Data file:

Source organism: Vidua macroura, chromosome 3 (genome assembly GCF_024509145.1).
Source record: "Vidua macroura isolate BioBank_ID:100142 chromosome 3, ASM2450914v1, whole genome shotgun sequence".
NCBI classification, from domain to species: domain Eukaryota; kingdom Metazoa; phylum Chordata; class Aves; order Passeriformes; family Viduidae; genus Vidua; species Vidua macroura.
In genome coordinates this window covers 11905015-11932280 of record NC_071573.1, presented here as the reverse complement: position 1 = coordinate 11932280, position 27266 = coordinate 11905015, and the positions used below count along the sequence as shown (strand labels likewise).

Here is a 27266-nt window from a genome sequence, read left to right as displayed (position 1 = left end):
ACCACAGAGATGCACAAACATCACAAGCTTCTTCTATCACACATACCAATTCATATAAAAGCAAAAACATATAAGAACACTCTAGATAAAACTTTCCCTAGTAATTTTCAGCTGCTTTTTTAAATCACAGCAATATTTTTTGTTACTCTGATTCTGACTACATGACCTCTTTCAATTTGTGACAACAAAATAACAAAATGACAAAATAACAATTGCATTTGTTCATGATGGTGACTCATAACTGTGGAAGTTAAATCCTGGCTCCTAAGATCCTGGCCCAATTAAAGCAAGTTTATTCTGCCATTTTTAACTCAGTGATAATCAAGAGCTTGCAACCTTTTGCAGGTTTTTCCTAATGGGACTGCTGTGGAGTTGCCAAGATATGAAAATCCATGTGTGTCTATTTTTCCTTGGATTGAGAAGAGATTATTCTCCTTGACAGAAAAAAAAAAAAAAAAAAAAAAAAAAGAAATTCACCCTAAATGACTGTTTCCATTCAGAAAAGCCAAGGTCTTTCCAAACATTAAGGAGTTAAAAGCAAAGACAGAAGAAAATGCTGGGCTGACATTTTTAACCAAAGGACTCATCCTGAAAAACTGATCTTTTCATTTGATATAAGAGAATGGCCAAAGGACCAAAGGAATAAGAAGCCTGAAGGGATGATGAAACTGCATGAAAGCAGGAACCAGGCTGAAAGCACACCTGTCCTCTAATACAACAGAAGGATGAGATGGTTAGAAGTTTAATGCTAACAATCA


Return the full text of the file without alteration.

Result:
Source organism: Vidua macroura, chromosome 3 (genome assembly GCF_024509145.1).
Source record: "Vidua macroura isolate BioBank_ID:100142 chromosome 3, ASM2450914v1, whole genome shotgun sequence".
NCBI classification, from domain to species: domain Eukaryota; kingdom Metazoa; phylum Chordata; class Aves; order Passeriformes; family Viduidae; genus Vidua; species Vidua macroura.
In genome coordinates this window covers 11905015-11932280 of record NC_071573.1, presented here as the reverse complement: position 1 = coordinate 11932280, position 27266 = coordinate 11905015, and the positions used below count along the sequence as shown (strand labels likewise).

Here is a 27266-nt window from a genome sequence, read left to right as displayed (position 1 = left end):
ACCACAGAGATGCACAAACATCACAAGCTTCTTCTATCACACATACCAATTCATATAAAAGCAAAAACATATAAGAACACTCTAGATAAAACTTTCCCTAGTAATTTTCAGCTGCTTTTTTAAATCACAGCAATATTTTTTGTTACTCTGATTCTGACTACATGACCTCTTTCAATTTGTGACAACAAAATAACAAAATGACAAAATAACAATTGCATTTGTTCATGATGGTGACTCATAACTGTGGAAGTTAAATCCTGGCTCCTAAGATCCTGGCCCAATTAAAGCAAGTTTATTCTGCCATTTTTAACTCAGTGATAATCAAGAGCTTGCAACCTTTTGCAGGTTTTTCCTAATGGGACTGCTGTGGAGTTGCCAAGATATGAAAATCCATGTGTGTCTATTTTTCCTTGGATTGAGAAGAGATTATTCTCCTTGACAGAAAAAAAAAAAAAAAAAAAAAAAAAAGAAATTCACCCTAAATGACTGTTTCCATTCAGAAAAGCCAAGGTCTTTCCAAACATTAAGGAGTTAAAAGCAAAGACAGAAGAAAATGCTGGGCTGACATTTTTAACCAAAGGACTCATCCTGAAAAACTGATCTTTTCATTTGATATAAGAGAATGGCCAAAGGACCAAAGGAATAAGAAGCCTGAAGGGATGATGAAACTGCATGAAAGCAGGAACCAGGCTGAAAGCACACCTGTCCTCTAATACAACAGAAGGATGAGATGGTTAGAAGTTTAATGCTAACAATCA